The director forms an examination committee and schedules the oral defense of the dissertation, also known as the final examination. The examination committee consists of four people, usually including the two dissertation readers, one additional examiner chosen from the American Studies faculty and one examiner from outside the department. The student should provide a copy of the dissertation to all members of the examination committee at least four weeks before the scheduled defense.

The director serves as the student's advocate during the defense; the director does not examine the student. Other members of the faculty, fellow students, friends and family may attend the student's final examination, but they are not allowed to participate in any way. At the conclusion of the oral defense, the examination committee and the student's director meet in confidence to evaluate the student's performance and to make a determination to:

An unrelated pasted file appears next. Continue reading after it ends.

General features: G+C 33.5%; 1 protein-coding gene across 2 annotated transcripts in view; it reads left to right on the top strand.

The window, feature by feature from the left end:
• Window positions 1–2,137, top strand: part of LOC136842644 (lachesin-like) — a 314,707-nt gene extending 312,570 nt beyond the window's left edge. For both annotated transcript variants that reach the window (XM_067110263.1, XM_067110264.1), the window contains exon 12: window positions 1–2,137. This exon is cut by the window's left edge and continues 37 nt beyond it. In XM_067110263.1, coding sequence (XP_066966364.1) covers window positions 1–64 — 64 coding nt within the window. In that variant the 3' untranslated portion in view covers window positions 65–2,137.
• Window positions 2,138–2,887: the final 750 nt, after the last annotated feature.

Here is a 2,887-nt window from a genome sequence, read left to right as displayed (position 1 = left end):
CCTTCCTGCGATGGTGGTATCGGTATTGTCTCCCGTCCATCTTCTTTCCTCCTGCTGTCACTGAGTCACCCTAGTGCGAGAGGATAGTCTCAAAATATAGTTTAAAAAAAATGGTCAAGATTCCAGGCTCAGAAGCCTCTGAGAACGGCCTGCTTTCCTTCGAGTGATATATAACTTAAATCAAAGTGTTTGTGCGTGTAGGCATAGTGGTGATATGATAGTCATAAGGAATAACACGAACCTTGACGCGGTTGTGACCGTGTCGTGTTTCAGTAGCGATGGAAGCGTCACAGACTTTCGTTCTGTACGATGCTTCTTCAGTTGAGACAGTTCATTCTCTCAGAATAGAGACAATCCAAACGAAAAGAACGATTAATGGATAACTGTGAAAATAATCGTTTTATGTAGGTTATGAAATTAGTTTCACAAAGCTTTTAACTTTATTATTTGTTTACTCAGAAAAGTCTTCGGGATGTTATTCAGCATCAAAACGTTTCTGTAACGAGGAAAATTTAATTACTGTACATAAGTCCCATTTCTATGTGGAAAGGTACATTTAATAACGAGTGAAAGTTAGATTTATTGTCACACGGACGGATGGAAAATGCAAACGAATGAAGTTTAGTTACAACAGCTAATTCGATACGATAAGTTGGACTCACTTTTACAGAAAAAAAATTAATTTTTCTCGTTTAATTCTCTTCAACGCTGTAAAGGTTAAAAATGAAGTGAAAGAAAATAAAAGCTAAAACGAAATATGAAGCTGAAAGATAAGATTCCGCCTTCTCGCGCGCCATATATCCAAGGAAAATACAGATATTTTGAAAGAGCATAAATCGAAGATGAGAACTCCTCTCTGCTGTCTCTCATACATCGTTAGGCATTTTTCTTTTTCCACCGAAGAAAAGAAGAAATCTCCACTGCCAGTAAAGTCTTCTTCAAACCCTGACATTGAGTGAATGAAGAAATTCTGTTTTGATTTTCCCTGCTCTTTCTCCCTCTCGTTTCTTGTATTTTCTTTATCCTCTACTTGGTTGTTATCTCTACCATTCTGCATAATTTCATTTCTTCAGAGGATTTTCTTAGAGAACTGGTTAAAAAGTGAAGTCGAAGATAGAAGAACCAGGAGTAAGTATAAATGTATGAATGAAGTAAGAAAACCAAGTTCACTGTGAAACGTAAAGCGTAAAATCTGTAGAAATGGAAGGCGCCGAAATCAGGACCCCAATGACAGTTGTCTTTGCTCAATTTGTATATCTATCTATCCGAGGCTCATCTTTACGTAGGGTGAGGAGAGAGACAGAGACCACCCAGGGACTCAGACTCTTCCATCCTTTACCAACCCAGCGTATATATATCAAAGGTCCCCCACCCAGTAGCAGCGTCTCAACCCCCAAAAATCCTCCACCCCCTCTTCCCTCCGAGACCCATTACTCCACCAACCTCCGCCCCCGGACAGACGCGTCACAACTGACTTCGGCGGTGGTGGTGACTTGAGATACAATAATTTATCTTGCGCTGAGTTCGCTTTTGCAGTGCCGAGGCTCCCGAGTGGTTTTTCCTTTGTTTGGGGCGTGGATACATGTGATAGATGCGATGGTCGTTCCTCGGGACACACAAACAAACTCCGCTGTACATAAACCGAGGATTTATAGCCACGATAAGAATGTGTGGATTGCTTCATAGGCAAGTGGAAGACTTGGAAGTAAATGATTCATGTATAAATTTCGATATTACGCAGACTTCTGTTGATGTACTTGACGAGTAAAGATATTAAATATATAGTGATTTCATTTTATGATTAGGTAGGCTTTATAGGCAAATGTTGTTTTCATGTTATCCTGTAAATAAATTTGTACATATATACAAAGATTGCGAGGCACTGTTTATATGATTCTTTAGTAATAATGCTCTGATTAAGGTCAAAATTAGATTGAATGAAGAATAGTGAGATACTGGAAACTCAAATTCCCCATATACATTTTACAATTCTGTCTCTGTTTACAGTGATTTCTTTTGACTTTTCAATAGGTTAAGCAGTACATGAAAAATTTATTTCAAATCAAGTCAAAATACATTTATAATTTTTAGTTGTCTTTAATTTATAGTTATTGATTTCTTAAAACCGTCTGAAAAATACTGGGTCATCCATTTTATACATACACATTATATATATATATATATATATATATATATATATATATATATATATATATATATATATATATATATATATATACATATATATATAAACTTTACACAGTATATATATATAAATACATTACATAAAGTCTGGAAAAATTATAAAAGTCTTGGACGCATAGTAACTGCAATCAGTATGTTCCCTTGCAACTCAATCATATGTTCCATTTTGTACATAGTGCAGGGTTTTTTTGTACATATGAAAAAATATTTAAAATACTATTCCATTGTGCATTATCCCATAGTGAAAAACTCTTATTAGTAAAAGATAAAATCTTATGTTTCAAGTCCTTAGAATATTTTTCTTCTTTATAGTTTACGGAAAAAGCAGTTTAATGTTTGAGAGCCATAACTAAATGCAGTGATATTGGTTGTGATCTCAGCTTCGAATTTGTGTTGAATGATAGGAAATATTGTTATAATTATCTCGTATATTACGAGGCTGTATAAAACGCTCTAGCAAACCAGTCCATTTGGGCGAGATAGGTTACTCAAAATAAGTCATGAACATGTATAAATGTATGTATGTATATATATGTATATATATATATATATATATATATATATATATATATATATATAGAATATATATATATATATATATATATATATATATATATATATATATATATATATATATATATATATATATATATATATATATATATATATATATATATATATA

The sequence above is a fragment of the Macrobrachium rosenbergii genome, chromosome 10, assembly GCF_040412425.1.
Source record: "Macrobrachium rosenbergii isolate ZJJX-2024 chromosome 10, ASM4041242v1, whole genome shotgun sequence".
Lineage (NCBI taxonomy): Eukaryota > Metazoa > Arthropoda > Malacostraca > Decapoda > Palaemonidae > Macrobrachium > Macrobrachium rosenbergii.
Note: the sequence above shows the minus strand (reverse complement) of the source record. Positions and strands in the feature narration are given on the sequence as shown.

• accept the dissertation as is,
  • accept the dissertation subject to requested revisions (which will be conveyed to the dissertation director) or
  • find the dissertation unacceptable, requiring the student to obtain permission from the committee for a new dissertation

Once the student has successfully completed the final examination and the examination committee has verified that all requested revisions to the dissertation have been made, the student is required to submit the final, approved, properly formatted, complete dissertation and other required forms electronically to Proquest/UMI. The GW Libraries website offers detailed guidance on how to submit electronic dissertations.